Basically that, I went through all of them and the jazz preset was the closest to the sound I was looking for. What I did was, if you look at the mixer here, I kind-of adjusted each of the core sounds. Really I’m only using the kicks, the snares and the high hats. I’m not using much in the way of the toms in this kind of style of drumming, so I didn’t play with them. I haven’t got the sound of the toms particularly dialed in.
What I did was fairly straight forward. If you go back to the kit, you can see if you click on each of these core drum sounds, you have here two mix controls and they are the overhead mix and the room mix. The overhead mics are literally the mics that are over here on the drum kit, and they tend to give you a lot of kind-of brightness and splashiness and vibrancy in your drum sounds. If applied to a kick, you get a lot of kind-of high end echoing, basically reverberation from the room the drums were recorded in.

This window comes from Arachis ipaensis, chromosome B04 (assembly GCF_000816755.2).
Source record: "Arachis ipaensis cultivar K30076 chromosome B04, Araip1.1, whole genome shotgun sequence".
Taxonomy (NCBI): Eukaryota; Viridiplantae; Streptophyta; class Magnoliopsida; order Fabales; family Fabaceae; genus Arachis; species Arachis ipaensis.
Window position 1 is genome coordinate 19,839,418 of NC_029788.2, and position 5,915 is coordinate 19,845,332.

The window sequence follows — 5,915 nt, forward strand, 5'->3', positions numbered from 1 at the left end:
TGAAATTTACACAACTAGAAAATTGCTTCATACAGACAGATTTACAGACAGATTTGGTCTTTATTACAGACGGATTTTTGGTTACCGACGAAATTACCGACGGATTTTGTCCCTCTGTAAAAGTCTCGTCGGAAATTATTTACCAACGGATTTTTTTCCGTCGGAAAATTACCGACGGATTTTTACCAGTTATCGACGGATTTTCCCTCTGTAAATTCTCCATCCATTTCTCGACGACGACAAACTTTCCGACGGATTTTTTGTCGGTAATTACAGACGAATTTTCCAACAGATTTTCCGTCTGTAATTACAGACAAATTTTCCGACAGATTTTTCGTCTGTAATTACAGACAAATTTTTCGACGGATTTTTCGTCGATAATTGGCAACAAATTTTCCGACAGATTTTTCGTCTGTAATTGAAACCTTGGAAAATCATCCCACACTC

What I did was I dialed down the overhead mix on that kick to try and make the kick sound kind-of deeper and less present in the high end. Put a little bit in there because turning it all the way down doesn’t sound great.
The next over here is the room mix. The room mix basically represents a microphone that’s kind-of sitting off to the side and is recording the sound of the room that the drums are being recorded. It’s essentially capturing the room reverb. You can hear there’s kind-of a long reverb tail. Again, I dialed that down from the default because I don’t want a long reverb tail on my kick drum. I want my kick drum to be quite tight.
The next thing I did was dialed down the tune in. Basically the default settings Studio Drummer have the kick and the snare tuned more closely together. This kind of Hip Hop or R&B drum sound tends to have a deep kick and a high pitched very tightly wound snare. I tuned down the kick, I just used my ears and I just tuned it down, I think that’s two whole semi turns. This thing doesn’t actually give me a read out, but it sounds like it. That was kind-of all the modifications I made to the kick.